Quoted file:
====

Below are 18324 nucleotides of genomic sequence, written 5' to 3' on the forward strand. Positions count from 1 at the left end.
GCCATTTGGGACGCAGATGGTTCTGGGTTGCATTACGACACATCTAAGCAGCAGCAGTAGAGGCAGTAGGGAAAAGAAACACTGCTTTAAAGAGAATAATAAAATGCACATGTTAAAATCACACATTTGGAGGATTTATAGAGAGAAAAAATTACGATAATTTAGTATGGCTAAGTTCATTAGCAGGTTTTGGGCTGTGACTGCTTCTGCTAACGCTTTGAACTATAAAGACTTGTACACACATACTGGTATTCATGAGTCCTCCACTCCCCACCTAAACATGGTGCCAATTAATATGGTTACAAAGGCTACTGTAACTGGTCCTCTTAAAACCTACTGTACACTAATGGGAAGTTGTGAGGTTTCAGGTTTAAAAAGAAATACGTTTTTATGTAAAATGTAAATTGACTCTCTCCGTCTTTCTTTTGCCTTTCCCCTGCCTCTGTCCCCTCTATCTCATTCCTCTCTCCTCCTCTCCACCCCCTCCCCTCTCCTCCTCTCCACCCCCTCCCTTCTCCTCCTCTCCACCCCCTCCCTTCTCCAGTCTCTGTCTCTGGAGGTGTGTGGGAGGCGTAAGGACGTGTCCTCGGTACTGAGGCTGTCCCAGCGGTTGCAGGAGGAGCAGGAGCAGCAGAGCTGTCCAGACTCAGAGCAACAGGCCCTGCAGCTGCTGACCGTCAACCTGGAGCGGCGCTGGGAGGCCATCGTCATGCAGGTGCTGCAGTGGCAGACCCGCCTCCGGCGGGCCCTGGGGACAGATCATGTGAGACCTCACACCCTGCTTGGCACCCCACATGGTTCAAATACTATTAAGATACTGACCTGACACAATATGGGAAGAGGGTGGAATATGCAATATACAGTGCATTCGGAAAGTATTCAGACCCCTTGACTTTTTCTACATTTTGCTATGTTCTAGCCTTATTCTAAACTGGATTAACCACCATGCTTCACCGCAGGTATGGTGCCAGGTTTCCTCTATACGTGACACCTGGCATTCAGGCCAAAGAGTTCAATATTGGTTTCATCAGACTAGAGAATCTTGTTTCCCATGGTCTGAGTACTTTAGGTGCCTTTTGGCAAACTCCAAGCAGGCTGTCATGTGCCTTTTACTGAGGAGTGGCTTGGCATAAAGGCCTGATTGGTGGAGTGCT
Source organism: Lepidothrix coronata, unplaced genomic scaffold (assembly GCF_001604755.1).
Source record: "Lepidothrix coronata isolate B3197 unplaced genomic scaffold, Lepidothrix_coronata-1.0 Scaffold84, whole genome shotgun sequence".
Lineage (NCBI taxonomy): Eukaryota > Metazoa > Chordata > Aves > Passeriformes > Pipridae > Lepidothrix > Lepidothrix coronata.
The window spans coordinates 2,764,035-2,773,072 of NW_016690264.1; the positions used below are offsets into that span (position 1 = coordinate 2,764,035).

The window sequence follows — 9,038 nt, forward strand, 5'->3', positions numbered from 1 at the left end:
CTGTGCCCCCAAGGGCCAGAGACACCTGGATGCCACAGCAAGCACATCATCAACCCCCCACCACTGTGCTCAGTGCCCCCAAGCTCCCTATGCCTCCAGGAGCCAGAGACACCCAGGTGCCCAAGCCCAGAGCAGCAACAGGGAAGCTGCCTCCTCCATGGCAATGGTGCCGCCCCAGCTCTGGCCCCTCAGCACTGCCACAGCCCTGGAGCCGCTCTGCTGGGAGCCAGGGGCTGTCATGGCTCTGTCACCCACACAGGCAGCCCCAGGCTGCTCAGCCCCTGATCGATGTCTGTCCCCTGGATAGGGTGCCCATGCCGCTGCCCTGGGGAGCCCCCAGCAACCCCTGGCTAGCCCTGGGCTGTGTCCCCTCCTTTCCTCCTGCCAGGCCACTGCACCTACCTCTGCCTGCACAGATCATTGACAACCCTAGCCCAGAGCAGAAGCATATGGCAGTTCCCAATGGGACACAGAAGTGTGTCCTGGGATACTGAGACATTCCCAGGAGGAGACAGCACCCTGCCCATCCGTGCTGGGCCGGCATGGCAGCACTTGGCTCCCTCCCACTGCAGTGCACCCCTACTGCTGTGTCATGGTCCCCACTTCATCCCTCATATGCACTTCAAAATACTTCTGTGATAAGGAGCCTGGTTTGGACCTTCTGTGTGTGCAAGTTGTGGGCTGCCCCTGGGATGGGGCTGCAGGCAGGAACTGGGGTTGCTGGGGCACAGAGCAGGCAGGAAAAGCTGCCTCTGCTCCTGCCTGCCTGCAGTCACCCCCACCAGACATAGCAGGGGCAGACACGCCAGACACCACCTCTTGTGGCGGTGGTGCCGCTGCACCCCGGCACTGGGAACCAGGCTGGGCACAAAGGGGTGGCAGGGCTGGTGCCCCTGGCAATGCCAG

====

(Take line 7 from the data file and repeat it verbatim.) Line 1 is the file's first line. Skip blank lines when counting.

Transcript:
The window sequence follows — 9,038 nt, forward strand, 5'->3', positions numbered from 1 at the left end: